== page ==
A Spanish Smoking CultureFor us, this smoking culture (that can also be found in countries like Portugal, France, and Italy) was very surprising, and not necessarily in a good way. Living in shared flats with people who smoke can oftentimes leave you at odds, although our experience has been very positive if you ask that your flatmates don’t smoke in the common areas. If you have your own home but invite people over, you might find that you have to restrict the amount of smoking that people do in your personal space. On the other hand, if you are a smoker, you will find that it is much more common that you will find other smokers to live with or that people will be more open to you smoking at home.

If you have never lived/spent a lot of time with a smoker, moving in with one might not be the best idea or it might not bother you at all but, when moving to Spain, we recommend thinking about this beforehand. This is especially important if you are planning to live with people because people might not tell you they are smokers. In our experience, we would say that if they don’t say anything, there is a 50/50 chance they are. Just some food for thought before moving in with someone without checking!

Let us know what you think about smoking and tell us about your experiences with smoking abroad.


P.S. You will also see people leave their cigarette butts everywhere but we would ask that if you do smoke, please pick up your trash.



    After reading few of your articles, I must say you come across as entitled, judgemental and snobby. Have some respect for the country and culture that you’ve decided to visit. You should look into why you, Americans, are so disliked all over Europe. You need to work on your attitude more, girls. Also, quite few facts in your articles are wrong. Fact checking would help.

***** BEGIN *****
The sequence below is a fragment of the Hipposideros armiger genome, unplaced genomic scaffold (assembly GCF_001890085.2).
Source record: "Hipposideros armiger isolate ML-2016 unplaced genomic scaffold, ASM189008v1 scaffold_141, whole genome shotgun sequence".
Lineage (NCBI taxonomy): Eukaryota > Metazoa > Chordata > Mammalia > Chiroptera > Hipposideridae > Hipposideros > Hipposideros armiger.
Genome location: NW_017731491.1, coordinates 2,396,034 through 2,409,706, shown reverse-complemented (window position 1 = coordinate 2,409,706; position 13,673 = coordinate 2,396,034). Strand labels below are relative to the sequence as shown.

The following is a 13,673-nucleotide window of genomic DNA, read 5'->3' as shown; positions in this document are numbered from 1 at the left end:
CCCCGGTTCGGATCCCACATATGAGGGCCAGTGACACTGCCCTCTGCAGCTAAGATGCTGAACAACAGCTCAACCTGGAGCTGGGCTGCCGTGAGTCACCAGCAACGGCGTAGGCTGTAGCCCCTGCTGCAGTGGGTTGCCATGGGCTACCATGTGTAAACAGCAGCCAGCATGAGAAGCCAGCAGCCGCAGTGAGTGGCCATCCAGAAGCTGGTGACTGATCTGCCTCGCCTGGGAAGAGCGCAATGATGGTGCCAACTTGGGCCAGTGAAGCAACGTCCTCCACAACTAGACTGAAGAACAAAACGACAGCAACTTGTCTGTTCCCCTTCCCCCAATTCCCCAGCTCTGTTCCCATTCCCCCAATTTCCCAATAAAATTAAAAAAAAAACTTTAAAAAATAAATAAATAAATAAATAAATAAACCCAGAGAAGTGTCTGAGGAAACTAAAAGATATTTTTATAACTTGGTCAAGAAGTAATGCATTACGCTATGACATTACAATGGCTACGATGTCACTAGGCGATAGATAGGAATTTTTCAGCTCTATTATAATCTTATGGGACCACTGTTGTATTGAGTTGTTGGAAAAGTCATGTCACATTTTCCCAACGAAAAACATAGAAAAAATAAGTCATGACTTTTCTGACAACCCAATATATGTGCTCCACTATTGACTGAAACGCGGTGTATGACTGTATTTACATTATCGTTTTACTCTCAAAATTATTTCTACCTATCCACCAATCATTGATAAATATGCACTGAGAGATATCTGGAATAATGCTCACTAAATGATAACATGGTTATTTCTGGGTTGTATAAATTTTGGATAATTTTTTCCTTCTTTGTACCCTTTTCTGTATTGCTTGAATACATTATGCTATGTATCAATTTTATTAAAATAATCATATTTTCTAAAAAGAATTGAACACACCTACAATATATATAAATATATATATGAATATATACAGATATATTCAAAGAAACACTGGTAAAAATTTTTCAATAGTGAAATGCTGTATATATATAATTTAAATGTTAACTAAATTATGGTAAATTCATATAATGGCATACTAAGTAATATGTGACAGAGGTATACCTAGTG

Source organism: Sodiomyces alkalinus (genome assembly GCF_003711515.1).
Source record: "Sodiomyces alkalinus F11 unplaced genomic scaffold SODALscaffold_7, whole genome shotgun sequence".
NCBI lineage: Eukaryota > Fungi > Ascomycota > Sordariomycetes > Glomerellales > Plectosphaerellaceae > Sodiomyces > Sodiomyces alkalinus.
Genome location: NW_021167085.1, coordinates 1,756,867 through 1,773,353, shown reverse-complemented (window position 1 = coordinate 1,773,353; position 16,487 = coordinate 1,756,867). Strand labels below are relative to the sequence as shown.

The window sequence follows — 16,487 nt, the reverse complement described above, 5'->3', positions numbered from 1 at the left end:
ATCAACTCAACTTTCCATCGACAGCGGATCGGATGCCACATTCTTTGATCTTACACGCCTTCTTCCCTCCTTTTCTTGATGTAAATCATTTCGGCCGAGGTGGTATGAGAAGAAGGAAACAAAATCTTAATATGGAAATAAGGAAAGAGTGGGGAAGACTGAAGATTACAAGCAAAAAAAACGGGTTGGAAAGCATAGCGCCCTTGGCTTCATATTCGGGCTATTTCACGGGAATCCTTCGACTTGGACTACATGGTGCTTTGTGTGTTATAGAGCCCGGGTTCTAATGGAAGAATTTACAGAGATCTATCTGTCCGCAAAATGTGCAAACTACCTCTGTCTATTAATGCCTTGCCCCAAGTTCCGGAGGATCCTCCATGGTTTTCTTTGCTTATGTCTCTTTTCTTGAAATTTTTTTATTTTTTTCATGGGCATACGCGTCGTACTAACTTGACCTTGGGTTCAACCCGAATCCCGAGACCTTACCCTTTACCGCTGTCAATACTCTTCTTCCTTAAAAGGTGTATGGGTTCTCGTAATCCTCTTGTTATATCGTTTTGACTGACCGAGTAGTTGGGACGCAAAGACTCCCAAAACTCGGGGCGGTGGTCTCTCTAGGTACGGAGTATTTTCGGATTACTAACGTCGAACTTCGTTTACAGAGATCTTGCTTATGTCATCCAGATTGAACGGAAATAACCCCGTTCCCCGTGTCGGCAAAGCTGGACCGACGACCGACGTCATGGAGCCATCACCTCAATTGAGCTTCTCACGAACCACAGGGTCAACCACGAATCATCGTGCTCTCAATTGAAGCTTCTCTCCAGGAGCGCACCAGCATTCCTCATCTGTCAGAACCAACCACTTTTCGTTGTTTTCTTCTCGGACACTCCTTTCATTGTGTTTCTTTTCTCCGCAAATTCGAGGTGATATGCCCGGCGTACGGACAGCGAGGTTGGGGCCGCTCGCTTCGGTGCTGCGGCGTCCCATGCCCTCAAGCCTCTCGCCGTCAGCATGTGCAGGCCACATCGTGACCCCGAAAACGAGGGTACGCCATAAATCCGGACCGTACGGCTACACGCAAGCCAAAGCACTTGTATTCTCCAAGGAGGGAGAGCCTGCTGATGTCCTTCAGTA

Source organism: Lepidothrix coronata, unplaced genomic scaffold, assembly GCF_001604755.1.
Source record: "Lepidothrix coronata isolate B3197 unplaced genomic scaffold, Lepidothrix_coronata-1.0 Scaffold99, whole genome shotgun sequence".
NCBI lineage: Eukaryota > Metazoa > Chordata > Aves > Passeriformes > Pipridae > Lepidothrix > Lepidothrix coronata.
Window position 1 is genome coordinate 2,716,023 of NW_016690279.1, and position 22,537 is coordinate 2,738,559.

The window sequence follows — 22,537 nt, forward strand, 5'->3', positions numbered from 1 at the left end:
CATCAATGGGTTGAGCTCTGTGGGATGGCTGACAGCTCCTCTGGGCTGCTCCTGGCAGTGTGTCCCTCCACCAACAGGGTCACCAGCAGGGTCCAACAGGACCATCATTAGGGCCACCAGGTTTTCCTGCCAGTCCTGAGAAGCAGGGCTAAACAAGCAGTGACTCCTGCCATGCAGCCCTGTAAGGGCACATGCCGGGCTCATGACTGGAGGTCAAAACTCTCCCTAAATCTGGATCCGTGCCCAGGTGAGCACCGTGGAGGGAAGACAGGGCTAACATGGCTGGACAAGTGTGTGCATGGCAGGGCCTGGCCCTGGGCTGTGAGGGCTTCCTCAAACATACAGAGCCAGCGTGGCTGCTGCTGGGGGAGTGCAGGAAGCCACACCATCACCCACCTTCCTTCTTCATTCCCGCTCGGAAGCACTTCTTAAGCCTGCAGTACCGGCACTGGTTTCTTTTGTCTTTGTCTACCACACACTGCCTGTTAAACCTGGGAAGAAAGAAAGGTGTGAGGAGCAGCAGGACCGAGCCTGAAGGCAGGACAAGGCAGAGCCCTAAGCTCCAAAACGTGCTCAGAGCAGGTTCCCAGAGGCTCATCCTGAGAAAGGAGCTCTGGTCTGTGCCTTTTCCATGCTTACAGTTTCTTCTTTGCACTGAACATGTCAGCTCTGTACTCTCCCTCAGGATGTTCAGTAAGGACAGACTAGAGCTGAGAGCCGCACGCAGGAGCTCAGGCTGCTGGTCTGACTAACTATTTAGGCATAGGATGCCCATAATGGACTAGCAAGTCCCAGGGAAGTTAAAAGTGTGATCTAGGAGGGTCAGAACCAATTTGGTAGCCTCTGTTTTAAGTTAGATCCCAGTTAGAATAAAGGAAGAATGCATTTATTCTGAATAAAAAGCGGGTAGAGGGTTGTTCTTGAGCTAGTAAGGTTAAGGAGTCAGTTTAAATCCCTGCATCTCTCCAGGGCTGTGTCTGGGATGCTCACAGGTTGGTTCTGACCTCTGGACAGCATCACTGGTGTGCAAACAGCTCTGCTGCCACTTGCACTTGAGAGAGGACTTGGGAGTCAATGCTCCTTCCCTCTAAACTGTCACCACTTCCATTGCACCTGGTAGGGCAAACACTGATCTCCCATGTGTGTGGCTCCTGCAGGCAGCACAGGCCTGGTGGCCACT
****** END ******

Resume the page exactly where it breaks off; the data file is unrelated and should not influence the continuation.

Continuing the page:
• Sincerely, Spain

    Dear Alla,
    Thank you for your comment and we’re sorry to hear that you feel that way. In fact, after living in Granada for a collective 15+ years, plus also living shorter periods of time in other parts of Spain as well, we have a lot of love and respect for Spain and the Spanish culture. Our intention is never to come across as entitled, judgmental, or snobby but rather to provide insights based on our lived experiences. We have had the privilege of experiencing life in Spain first-hand and having conversations with our Spanish friends about topics that other foreigners may not have had the opportunity to have. As such, we want to share those insights and topics with others.
    In response to your mention of facts being wrong, we do certainly do our best to fact-check necessary information, but would be happy to look into any specific issues you have come across.
    Dani and Claudia


    Thank you. Smoke makes me ill, not pot but cigs. That’s not judging, it’s my animal truth. Valuable. I looked up tobacco consumption by country because of you. Central America wins.


    After reading‘s post, I must say that he comes across as entitled, judgemental and snobby. This article merely articulted what every non-smoker is thinking but rarely says because it is so culturally accepted to smoke cigarettes without consideration and respect for non-smokers, especially in Southern (and Eastern) countries in Europe. And I’m saying this as a European that was born, raised and is living in Europe.